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Conjunctivitis  in Cats By Jean Hofve, DVM 

 Cat with Conjunctivitis
Conjunctivitis in cats

 

What causes conjunctivitis in cats?

Conjunctivitis is an inflammation of the conjunctiva. The conjunctiva is a mucous membrane, similar to the lining of the mouth and nose.

Many cats have chronic problems with conjunctivitis. Often, the problem comes and goes. The eyes may be red, swollen, watery, crusty, or containing pus.

Causes include infection, congenital defects (small or absent tear ducts), facial conformation (Persian features), and scarring from previous infections.

One of the most common cause of conjunctivitis in cats is infection with a Herpes virus.

cat conjunctivitis


 

Nearly all cats are exposed to Herpes virus as kittens. For most cats, no further problems occur. However, Herpes is a sneaky virus, and likes to lie dormant until it gets a chance to get one up on the immune system. Because stress suppresses the immune system, cats under stress are particularly susceptible to recurrent Herpes flare-ups.

Herpes is painful, and usually causes quite a bit of redness and a watery discharge. It often attacks only one eye, producing a lopsided squint. Cats tend to be photophobic; that is, they squint against bright light, or try to avoid it altogether.

 

Treatment for Herpes

There are several treatment options for Herpes. One of the simplest is l-lysine, an amino acid that is inexpensive and readily available at the health food store. It comes in capsules or tablets, usually 500 mg. Capsules are much easier to work with, if you can get them. The dose is 500 mg twice a day for 5 days (total 1,000 mg/day). Lysine has a slightly salty taste, and is easily disguised by mixing with canned cat food or baby food. If that seems like a huge dose for a cat, it is--but that's what it takes to work. Once the acute episode is under control, a maintenance dose of 250 mg per day can be given indefinitely.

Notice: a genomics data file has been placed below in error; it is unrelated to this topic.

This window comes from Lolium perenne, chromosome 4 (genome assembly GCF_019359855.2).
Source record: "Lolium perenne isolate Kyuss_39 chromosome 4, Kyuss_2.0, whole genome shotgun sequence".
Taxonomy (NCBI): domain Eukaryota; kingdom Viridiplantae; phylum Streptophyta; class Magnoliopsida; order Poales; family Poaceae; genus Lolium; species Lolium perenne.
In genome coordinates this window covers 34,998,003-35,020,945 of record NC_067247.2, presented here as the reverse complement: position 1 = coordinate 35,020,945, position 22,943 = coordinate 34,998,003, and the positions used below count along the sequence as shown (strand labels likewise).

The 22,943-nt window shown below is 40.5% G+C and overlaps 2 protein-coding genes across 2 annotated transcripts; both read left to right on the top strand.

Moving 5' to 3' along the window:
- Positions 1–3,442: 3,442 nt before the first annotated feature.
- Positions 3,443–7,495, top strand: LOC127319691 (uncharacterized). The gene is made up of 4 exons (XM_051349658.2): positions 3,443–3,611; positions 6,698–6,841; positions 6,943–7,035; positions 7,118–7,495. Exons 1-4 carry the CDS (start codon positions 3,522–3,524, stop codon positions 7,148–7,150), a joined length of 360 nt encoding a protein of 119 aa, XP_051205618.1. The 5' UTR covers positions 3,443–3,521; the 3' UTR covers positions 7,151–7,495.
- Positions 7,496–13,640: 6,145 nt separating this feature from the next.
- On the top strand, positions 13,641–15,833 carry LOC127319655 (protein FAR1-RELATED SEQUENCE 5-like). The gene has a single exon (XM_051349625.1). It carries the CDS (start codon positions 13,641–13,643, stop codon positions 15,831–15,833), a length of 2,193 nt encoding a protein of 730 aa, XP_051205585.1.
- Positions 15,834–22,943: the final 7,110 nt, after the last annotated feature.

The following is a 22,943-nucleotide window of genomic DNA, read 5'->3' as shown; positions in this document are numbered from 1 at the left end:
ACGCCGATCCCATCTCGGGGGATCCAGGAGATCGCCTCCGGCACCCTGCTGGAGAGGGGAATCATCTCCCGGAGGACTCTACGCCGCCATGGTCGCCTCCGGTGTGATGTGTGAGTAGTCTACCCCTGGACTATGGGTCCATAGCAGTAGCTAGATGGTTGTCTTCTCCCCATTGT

Bathe the eyes in a saline solution

To relieve irritation and wash viral particles from the eye, you can make a homemade saline solution. Use 1/4 teaspoon of table salt to 1 cup of water (room temperature). Three or four times a day, use a cotton ball to drizzle a small amount saline into the cat's eyes. Make the saline fresh each and every time, because bacteria could grow in the solution between treatments.
 

 

Willard Water

Another surprisingly effective treatment is 'Willard Water.' (Available in the US) This is a catalyst that theoretically changes the molecular structure of water. It is usually available at health food stores. Follow the directions on the bottle to make up a gallon at a time. Use this as the only source of drinking water for your cat. The effects are not scientifically explainable, but they are usually immediate--within a day or two--and dramatic.

Because herpes flare-ups are commonly stress-related, essences are an important part of treatment. Check out our full line of Essences for Cats to choose the remedy most appropriate for your cat's personality and situation.

Nutritional Support

Long-term nutritional support with antioxidants such as BioSuperfood and other immune boosting supplements will also help prevent recurrences. Alternative treatment with homeopathy, herbs, or homotoxicologycan also be very helpful.

Serious Symptoms

If symptoms worsen, or persist more than a few days, a check by your veterinarian is warranted. Herpes can cause serious corneal ulcers that may result in loss of vision if untreated.

 

 

This copyrighted article is courtesy of Little Big Cat www.littlebigcat.com


 

 

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